You Will Soon Be Able To Download Your Instagram Data, But Why Would You Want To?


You will soon be able to download Instagram data, including all the photos that you have uploaded to the picture-focused social network, just like on Facebook.

The new Instagram tool is not yet available, with no specific date on when it will be rolled out. Meanwhile, it remains unclear why users will want to go through the process of downloading their Instagram data.

Instagram Data Download Tool In The Works

In response to a recent TechCrunch report that criticized the service for the lack of data portability, an Instagram spokesperson told author John Constine that a tool to enable the feature is actually in the works.

"We are building a new data portability tool. You'll soon be able to download a copy of what you've shared on Instagram, including your photos, videos and messages," the spokesperson said.

It is about time for Instagram to roll out something similar to the Download Your Information tool of Facebook, which the social network released in 2010. Currently, Instagram users are unable to save the images that they have posted, a feature that many would expect from an eight-year-old app.

The Instagram spokesperson did not reveal a specific launch date for the tool, but it will likely be rolled out before May 25. This is because, on that date, the GDPR privacy laws in Europe that require companies to allow users to download their own data will take effect.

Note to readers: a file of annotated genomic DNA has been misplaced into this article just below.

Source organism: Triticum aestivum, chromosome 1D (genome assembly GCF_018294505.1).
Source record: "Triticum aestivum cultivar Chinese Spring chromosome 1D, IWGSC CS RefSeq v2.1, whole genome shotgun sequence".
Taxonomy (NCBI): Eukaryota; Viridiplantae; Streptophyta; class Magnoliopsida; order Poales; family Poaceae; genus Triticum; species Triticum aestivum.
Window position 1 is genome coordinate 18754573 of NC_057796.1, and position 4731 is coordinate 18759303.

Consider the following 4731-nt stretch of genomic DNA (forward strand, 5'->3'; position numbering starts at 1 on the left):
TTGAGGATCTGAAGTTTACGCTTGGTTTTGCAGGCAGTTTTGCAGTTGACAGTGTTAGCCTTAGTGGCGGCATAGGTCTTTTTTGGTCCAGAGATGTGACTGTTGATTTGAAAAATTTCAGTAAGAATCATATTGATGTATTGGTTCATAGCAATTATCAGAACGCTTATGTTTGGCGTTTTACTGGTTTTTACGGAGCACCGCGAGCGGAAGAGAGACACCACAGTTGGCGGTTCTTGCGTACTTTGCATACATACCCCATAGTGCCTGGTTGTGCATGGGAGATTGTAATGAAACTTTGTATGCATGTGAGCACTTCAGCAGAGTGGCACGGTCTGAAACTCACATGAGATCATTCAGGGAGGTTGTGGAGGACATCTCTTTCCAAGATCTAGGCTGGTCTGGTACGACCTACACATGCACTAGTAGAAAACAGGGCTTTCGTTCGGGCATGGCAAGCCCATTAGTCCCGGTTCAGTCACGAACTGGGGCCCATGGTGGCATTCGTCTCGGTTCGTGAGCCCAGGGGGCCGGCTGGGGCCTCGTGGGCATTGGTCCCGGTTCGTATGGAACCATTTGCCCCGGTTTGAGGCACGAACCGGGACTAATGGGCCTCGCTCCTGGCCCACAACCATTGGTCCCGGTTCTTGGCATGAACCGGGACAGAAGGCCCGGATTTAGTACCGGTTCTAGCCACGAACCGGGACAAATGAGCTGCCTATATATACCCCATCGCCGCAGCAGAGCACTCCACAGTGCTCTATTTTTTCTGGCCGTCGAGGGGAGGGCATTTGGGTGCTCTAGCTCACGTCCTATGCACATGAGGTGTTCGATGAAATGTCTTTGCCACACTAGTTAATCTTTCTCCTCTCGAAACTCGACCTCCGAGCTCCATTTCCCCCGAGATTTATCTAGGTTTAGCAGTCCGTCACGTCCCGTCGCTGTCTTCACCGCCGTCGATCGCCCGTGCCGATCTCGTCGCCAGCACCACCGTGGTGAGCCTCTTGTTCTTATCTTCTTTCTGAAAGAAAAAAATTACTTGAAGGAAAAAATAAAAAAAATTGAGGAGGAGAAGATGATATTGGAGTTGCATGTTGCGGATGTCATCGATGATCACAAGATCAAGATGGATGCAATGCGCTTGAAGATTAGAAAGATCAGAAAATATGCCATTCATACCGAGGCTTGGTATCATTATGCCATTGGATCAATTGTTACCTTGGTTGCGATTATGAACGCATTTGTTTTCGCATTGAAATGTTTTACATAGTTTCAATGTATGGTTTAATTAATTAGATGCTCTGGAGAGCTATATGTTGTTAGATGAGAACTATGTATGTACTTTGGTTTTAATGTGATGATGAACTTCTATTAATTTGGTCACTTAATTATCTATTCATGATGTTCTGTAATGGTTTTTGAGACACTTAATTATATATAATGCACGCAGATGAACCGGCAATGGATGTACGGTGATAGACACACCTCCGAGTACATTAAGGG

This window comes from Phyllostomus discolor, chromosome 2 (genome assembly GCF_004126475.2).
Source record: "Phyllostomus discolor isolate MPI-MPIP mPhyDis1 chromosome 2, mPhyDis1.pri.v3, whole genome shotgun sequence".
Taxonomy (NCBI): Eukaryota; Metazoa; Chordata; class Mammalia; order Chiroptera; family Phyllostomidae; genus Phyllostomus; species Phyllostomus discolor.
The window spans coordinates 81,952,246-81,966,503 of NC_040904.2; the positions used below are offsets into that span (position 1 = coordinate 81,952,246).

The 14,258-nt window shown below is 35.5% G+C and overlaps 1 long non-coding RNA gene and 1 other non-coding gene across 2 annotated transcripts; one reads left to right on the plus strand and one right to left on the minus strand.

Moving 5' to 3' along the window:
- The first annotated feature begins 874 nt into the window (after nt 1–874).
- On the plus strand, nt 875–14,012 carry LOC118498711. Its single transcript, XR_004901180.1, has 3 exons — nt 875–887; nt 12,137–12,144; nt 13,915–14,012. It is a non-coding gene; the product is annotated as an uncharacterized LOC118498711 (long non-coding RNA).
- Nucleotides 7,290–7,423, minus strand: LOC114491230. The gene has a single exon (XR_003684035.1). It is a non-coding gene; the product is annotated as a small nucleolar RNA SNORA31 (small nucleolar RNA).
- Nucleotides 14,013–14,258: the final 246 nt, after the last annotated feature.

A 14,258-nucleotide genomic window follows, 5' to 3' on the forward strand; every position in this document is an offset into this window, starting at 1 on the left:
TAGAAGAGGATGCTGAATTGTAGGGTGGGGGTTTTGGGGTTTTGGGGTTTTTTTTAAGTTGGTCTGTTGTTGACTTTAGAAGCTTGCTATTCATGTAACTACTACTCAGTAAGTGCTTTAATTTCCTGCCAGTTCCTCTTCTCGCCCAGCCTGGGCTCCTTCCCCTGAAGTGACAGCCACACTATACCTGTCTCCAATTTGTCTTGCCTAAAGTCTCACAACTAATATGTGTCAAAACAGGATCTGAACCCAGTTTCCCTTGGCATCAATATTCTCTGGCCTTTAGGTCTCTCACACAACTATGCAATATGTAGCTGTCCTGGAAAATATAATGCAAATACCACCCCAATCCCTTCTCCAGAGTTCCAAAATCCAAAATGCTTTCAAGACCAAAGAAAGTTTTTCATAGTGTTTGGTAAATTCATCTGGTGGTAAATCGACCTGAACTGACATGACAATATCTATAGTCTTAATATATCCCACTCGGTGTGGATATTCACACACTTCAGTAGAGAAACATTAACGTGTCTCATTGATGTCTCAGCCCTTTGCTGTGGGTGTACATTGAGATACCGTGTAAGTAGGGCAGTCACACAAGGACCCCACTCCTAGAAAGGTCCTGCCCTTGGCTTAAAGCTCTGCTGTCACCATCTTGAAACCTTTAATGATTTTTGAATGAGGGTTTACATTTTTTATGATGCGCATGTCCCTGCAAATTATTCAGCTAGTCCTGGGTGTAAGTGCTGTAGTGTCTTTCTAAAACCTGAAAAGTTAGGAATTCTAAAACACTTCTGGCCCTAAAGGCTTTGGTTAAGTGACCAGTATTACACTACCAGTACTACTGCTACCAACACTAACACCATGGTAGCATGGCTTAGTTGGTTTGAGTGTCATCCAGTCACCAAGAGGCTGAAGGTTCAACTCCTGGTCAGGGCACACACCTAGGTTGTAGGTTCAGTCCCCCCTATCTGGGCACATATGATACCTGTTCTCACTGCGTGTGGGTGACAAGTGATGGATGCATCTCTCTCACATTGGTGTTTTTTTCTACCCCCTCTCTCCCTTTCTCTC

Why Would You Want To Download Your Instagram Photos?

There are some details about tool that remain unknown. This includes whether users will be able to export their following and follower lists, Stories, captions, and other data, in addition to their pictures, videos, and messages.

However, the question now is why users would want to download their Instagram data in the first place. According to TechCrunch, data portability will give Instagram users the option to move to a rival image-sharing service.

The problem with that, however, is there appears to be no app that will challenge Instagram. Snapchat, for example, is too different, while Google Photos functions more like a storage service than a social network. Users might want to download copies of their Instagram pictures in their computers, but the content may be safer in the cloud than in hard drives.

The new Instagram feature, like the recently announced Nametags and Focus mode, will be a welcome addition to the service, no doubt. At least it will be in place when a rival service is created, whenever that will be.

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